labor Cornell Graduate Students United Wins Unionization Election
Cornell graduate students have won their unionization election by a vote of 1,873 to 80, and will federate as Cornell Graduate Students United — an organization fighting for the rights of graduate workers — under the national United Electrical, Radio and Machine Workers of America union. 128 ballots were challenged, but not counted because they would not have determined the outcome of the election.
Voting occurred on the Ithaca campus between Nov. 6 and Nov. 8, as well as on Nov. 6 at the Geneva campus and at New York City’s Cornell Tech campus. Of the 3,175 eligible voters, 1,953 voted in the election.
The current unionization effort which started in the midst of the COVID-19 pandemic, kicked off on Sept. 6 with a card drive. Issues that graduate students have claimed to face include issues with funding guarantees, healthcare coverage and worker protections, according to the CGSU website.
Over the course of the month, over 2,500 graduate workers signed unionization cards, which CGSU claimed was a supermajority of graduate workers at Cornell. Prior to the election, over 1,600 eligible voters pledged to vote yes in support of the unionization election.
Cornell was found to have violated federal labor laws in 2018, resulting from an email from former Senior Vice Provost and Dean of the Graduate School Barbara Knuth 24 hours before the March 2017 unionization election began. The email could have been seen as a threat to students voting for unionization, according to the arbitrator’s award document.
Prior to the election, President Pollack, in an address to the Student Assembly on Sept. 28, addressed the issue of graduate unionization.
“[Unionization] is a choice for every individual. We do encourage everyone to consider the question of unionization thoughtfully and carefully and [to] ask questions,” Pollack said. “The University is committed to engaging in a process that is respectful of the rights of all involved and is consistent with the requirements of the National Labor Relations Act.”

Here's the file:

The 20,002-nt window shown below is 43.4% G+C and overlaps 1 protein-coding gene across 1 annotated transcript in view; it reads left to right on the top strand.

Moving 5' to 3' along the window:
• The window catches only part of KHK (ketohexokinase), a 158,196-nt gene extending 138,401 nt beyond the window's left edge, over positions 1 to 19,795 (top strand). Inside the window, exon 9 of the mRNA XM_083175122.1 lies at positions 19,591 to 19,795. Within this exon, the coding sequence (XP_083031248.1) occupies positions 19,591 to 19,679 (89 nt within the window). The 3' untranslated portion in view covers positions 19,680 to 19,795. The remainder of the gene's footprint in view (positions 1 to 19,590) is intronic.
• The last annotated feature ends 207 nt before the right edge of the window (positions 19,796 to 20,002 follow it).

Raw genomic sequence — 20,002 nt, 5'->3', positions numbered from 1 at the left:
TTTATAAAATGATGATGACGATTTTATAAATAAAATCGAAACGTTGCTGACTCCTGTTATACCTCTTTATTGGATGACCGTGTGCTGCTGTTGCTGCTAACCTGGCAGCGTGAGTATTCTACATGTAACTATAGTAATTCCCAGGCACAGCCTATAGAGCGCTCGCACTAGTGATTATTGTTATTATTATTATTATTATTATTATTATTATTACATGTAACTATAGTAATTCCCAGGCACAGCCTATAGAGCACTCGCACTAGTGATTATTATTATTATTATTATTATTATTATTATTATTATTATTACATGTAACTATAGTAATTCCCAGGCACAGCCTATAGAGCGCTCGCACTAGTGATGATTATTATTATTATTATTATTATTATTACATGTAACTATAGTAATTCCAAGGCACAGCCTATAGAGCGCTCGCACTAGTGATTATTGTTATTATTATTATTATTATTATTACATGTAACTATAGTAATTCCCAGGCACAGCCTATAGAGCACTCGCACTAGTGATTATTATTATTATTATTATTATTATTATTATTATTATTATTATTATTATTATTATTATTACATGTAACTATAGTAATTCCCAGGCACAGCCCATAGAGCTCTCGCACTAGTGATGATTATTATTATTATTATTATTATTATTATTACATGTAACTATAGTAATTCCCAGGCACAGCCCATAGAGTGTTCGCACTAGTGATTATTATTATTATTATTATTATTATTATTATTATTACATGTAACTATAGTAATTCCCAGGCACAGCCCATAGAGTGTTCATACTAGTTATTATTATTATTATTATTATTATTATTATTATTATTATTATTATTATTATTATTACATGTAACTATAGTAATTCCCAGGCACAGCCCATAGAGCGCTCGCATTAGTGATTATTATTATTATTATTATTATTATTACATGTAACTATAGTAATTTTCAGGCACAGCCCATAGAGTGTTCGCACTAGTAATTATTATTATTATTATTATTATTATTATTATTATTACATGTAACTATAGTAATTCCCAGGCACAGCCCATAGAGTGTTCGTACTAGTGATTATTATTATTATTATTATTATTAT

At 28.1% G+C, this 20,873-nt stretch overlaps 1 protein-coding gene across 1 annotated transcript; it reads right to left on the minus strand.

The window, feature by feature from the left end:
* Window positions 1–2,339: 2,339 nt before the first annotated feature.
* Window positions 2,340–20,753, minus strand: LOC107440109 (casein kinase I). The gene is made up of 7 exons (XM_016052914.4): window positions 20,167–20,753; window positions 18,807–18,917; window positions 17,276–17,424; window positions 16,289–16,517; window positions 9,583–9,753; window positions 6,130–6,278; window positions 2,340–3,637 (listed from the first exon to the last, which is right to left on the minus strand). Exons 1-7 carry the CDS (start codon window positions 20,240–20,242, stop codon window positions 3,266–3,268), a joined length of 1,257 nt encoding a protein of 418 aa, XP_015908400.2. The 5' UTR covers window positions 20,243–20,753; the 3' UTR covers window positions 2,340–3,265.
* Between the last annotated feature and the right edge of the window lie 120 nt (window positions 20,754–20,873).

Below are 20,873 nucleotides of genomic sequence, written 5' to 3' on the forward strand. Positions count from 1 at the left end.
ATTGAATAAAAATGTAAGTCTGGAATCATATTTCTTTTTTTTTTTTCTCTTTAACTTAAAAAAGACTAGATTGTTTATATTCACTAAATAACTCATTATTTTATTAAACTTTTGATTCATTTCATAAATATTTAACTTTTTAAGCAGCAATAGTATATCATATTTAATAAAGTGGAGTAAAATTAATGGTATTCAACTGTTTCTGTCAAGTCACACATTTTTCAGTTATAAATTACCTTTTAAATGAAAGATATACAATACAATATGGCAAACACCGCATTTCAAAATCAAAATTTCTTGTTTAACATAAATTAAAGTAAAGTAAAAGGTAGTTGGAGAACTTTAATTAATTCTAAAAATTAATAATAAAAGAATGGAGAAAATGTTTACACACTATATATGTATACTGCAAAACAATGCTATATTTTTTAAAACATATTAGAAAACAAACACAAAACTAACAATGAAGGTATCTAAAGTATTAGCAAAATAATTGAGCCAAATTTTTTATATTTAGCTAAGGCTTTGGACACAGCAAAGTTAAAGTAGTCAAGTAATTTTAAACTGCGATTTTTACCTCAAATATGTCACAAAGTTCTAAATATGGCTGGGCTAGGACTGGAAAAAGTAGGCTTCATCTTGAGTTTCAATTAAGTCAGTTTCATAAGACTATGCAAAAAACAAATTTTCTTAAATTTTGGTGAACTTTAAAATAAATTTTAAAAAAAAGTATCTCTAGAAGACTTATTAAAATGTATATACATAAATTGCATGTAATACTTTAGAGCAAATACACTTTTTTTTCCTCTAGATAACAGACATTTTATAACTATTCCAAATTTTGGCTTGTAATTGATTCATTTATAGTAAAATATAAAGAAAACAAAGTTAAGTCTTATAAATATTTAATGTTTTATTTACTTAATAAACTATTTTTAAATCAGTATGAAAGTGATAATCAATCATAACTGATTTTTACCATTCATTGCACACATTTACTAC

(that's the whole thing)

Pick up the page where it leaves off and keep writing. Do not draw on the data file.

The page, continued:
Christine Lovely, vice president and chief human resources officer, and Kathryn Boor, dean of the graduate school and vice provost for graduate education, on Nov. 2, sent out a statement to Cornell students that while the administration respects the role of labor unions, they cannot take a stance on the issue.
“The University is not taking a formal position during this process and believes that all graduate students should decide for themselves as to whether they wish to be represented by the union,” the statement read. “Regardless of whether or not graduate students join a union, Cornell remains deeply committed to supporting students in their academic pursuits and assistantship roles.”
CGSU celebrated its victory in a series of posts on the social media site X — formerly known as Twitter — expressing its gratitude towards its members and saying they “looked forward” to negotiating with the University.
“This victory belongs to all of us: the thousands of workers who cast their votes, the hundreds of organizers throughout the University who organized a lightning-fast campaign,” the union said. “Most of all, we owe this victory to the enduring relationships we have built over the last few years in every department through one-on-one conversations, office visits and over social media.”
Joel Malina, vice president for university relations said in an email to The Sun that the University’s priority is ensuring graduate students are able to speak their minds and that Cornell “looked forward” to forthcoming negotiations with the union.
“Throughout this process, our priority was ensuring that graduate assistants had a voice through voting. Cornell has long-standing relationships with several other bargaining units on campus, and we now welcome the opportunity to build a relationship with UE,” Malina said in the statement. “We look forward to negotiating a collective bargaining agreement that reflects Cornell’s values and addresses the needs of our students.”
Parties have five business days from Nov. 9 — not including Friday, Nov. 11, which is a bank holiday — to file objections to the election. If there are none, the results will be certified. Cornell must additionally begin bargaining in good faith with CGSU.
Representatives from CGSU and UE did not respond to multiple immediate requests for comment.